Bhakti Sandarbha 318-319 :: One Attains the Object of One’s Absorption

The four Kumaras curse Jaya and Vijaya to take birth in the world as Vishnu's enemies.
One of them became Shishupala, the other Dantavakra in Krishna-lila.

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Anuccheda 318

Absorption by Enmity is Even More Intense than Vaidhī Bhakti

तदेवं सर्वेषां तदावेश एव फलमिति स्थिते, झटिति तदावेशसिद्धये तेषु भावमयमार्गेषु निन्दितेनापि वैरेण विधिमय्या भक्तेर्न साम्यमित्याह (भा. ७.१.२६)—

So in this way, the result of all these is absorption in Bhagavān. This being the case, vaidhī bhakti is not as effective as enmity—even though reprehensible—when applied on the path of feeling (bhāva-maya-mārga) to quickly perfect the state of absorption in Bhagavān. This is stated by Śrī Nārada:

यथा वैरानुबन्धेन मर्त्यस्तन्मयतामियात्।
न तथा भक्तियोगेन इति मे निश्चिता मतिः॥

The absorption in Bhagavān that a mortal being can reach through being continuously bound by enmity cannot be attained by bhakti-yoga. This is my definite opinion. (SB 7.1.26)

वैरानुबन्धेनेति भयस्याप्युपलक्षणम्। यथा शैघ्र्येण तन्मयतां तदाविष्टतां, भक्तियोगेन विहितत्वमात्रबुद्ध्या क्रियमाणेन तु न तथा॥

The statement “continuously bound by enmity” (vairānubandhena) here also includes “through fear.” The absorption in Bhagavān that one can achieve through feelings such as enmity and fear cannot be attained as quickly through bhakti-yoga performed simply in the consciousness that it has been ordained.

Commentary by Satyanarayana Dasa Babaji

Śrī Jīva Gosvāmī wants to establish that the intensity of absorption in rāgānugā bhakti is much more than in vaidhī bhakti. It is for this reason that he gives the example of Śiśupāla. The general principle is that the mind becomes absorbed in the object of an action when the action is performed with some kind of emotional attachment (bhāva). If the action is performed without any attachment, then the mind wanders off to different objects. The attachment, however, can be out of rāga or dveṣa. These are the two groves in which mind wanders.

In case of vaidhī bhakti there is neither rāga nor dveṣa. Therefore, there is not the same degree of absorption of mind. This is the meaning intended by Nārada.

The mind is naturally absorbed in the object of enmity or fear. This is because of identification with the material body and the resulting inclination to protect it.

Anuccheda 319

One Attains the Object of One’s Absorption

आस्तां तादृशवस्तुशक्तियुक्तस्य तेषु प्रकाशमानस्य भगवतो भगवद्विग्रहाभासस्य वा वार्ता। प्राकृतेऽपि तद्भावमात्रस्य भाव्यावेशफलं महद्दृश्यत इति सदृष्टान्तं तदेव प्रतिपादयति (भा. ७.१.२७-२८)—

Up until now we have been discussing the result of absorption in Bhagavān even in those who are inimical towards Him, and one may say that this effect is natural in regard to Bhagavān or the image of Bhagavān, because He is endowed with extraordinary power. Yet apart from all of this, we can observe that absorption even in material objects through feelings such as enmity has a tremendous effect. This is pointed out by Śrī Nārada using an example:

कीटः पेशस्कृता रुद्धः कुड्यायां तमनुस्मरन्।
संरम्भभययोगेन विन्दते तत्स्वरूपताम्॥
एवं कृष्णे भगवति मायामनुज ईश्वरे।
वैरेण पूतपाप्मानस्तमापुरनुचिन्तया॥

When a worm is captured by a wasp and taken to its lair, the worm constantly thinks of its captor out of hatred and fear, and eventually acquires a similar form. In the same way, those who out of enmity think constantly of Śrī Kṛṣṇa, Bhagavān and the Supreme Controller, who appears in a human-like form through His own potency, become free of their sins and attain Him. (SB 7.1.27-28)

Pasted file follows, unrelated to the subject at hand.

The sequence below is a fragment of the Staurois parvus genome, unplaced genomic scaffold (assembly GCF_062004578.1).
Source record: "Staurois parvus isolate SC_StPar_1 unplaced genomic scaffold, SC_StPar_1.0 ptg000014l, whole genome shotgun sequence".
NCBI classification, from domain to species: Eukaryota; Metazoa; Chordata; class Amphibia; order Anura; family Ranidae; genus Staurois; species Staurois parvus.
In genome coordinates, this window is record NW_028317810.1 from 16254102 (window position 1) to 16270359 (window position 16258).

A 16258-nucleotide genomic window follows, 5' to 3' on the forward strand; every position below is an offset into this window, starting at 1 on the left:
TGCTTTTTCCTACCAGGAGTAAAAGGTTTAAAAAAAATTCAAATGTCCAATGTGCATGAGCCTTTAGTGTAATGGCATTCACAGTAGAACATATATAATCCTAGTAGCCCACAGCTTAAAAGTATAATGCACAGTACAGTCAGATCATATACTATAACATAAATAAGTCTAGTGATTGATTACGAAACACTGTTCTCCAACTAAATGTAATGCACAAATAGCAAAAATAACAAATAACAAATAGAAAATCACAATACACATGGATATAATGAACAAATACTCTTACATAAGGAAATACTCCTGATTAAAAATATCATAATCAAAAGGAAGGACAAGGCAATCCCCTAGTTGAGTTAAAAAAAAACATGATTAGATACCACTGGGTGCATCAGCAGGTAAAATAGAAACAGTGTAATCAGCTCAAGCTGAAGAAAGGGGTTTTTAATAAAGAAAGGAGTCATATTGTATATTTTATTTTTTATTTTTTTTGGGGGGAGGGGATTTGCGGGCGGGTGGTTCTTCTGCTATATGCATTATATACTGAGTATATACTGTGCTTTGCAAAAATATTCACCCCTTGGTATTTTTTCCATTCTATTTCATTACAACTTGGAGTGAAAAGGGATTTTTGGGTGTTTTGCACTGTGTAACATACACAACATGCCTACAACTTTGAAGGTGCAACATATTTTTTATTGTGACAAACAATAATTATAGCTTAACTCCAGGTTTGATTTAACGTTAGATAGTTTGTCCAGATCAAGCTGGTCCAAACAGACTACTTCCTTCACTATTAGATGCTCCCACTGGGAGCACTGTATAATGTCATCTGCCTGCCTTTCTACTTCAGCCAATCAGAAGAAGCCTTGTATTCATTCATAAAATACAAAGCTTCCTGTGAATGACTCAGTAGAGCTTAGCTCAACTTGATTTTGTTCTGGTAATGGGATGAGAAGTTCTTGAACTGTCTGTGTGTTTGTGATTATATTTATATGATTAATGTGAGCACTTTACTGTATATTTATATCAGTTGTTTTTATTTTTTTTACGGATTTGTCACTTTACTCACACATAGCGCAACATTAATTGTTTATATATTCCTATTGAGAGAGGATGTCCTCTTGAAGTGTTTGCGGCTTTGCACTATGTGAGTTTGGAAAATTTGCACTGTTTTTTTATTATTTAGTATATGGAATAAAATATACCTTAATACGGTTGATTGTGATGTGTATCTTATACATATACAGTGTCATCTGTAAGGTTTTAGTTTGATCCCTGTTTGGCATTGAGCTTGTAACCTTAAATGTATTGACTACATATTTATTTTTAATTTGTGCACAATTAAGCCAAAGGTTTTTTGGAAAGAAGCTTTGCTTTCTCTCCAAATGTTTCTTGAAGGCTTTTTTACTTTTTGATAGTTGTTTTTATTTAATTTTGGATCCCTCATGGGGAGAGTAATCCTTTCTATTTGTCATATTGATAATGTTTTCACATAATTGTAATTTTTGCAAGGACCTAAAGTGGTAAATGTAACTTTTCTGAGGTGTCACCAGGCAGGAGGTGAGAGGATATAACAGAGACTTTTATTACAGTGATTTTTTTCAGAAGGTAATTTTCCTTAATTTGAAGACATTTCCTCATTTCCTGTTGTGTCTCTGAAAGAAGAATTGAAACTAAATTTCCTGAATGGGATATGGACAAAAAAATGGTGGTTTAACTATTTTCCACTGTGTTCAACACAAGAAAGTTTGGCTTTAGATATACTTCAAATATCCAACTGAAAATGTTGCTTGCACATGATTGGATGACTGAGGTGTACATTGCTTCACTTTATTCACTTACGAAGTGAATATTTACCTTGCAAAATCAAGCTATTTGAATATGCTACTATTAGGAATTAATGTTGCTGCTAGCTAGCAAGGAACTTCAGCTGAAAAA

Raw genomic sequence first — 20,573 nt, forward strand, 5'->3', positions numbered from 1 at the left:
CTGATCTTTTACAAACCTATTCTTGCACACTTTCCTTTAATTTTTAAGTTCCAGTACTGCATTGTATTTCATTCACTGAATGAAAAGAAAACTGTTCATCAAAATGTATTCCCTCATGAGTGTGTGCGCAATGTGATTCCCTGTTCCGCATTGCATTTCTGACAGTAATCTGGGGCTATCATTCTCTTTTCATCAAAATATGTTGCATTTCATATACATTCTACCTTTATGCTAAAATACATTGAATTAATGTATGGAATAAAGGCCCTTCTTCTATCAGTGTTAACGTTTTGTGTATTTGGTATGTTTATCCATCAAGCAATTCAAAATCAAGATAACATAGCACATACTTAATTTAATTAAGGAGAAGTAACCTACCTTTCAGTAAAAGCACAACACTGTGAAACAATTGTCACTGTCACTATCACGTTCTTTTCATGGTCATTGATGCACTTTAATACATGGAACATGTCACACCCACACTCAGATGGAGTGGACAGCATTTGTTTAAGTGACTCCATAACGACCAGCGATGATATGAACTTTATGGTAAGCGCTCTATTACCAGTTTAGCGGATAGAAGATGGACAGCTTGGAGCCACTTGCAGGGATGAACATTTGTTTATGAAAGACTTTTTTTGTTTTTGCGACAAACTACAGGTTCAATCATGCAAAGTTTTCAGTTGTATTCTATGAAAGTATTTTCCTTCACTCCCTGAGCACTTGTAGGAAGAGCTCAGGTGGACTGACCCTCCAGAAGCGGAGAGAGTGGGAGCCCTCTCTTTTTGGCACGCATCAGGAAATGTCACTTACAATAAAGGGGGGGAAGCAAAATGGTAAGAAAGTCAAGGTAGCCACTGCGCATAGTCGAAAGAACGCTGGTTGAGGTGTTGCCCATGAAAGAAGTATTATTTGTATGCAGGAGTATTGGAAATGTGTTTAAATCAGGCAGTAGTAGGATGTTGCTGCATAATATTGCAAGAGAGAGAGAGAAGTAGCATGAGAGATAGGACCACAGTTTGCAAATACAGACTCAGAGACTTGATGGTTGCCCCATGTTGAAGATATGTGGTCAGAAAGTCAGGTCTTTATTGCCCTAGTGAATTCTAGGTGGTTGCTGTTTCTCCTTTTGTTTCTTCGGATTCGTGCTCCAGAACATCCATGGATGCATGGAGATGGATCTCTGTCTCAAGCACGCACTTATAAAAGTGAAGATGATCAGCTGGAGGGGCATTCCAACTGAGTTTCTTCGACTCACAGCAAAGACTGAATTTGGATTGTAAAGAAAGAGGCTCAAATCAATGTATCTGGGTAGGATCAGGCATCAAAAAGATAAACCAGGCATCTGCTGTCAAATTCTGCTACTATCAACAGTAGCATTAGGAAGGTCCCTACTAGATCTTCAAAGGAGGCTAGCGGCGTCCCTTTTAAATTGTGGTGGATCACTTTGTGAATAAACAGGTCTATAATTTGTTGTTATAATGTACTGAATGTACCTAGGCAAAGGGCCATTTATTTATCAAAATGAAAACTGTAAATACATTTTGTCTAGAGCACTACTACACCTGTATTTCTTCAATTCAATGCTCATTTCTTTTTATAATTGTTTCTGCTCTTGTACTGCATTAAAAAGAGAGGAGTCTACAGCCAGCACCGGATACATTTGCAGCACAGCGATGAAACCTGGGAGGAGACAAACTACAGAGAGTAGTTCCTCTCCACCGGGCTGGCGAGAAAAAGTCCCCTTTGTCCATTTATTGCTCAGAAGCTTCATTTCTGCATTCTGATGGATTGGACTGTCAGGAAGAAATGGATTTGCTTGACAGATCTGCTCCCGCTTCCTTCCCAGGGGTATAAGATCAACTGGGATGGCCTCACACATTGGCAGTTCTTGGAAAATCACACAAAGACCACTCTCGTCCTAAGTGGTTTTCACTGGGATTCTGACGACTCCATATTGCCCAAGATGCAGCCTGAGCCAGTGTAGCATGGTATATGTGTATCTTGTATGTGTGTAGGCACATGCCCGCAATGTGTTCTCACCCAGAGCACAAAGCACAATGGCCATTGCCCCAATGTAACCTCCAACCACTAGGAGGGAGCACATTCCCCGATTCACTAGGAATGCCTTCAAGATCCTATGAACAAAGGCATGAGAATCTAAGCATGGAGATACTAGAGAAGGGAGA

संरम्भो द्वेषो भयं च, ताभ्यां योगस्तदावेशः, तेन। तत्स्वरूपतां तस्य स्वमात्मीयरूपमाकृतिर्यत्र तत् तां तत् सारूप्यमित्यर्थः। एवमिति एव अपीत्यर्थः । नराकृतिपरब्रह्मत्वात् माययैव प्राकृतमनुजतया प्रतीयमाने।

By absorption in thoughts of its captor out of hatred and fear, the worm attains an identical form. The word evam is an adverb of manner, meaning, “also in the same way.” “Appearing in human-like form out of His own potency” (māyā-manuja) indicates that Bhagavān’s form resembles that of an ordinary human being only by the influence of His deluding potency, because He is the Supreme Absolute in human-like form.

ननु कीटस्य पेशस्कृद्द्वेषे पापं न भवति, तत्र तु तत् स्यादित्याशङ्क्याह—वैरेण यानुचिन्ता तदावेशस्तयैव पूतपाप्मानस्तद्ध्यानावेशस्य तादृक्शक्तित्वादिति भावः॥

A question may be raised here. A worm does not incur any sin from its hatred of its captor, but in the case of Bhagavān Kṛṣṇa such enmity is sinful. To this Nārada replies that they are purified of their sins precisely because of their constant thinking of Him or absorption in Him out of enmity, because absorption in meditation on Bhagavān has such power.

Commentary by Satyanarayana Dasa Babaji

There is common saying, “What you think, you become.” There are many variations on this idea and indeed many books have been written in recent times based on this principle. In the Bhāgavatam also, the Avanti Brāhmaṇa said the same thing to King Yadu:

Wherever an embodied being fully puts his mind along with his intelligence, either through affection, enmity or fear, he becomes that. (11.9.22)

Nārada shows that with an example. In India there is type of flying insect called the potter wasp, which makes its little clay nest on the walls. It then catches some other insect and imprisons it in his dwelling. The captive insect thinks of the captor out of fear and ultimately attains a body like the captor. Similarly yogīs and higher beings can change their form by meditation. If such a thing is possible materially, it is certainly possible if the object of meditation is Bhagavān who is the repository of all wondrous powers.


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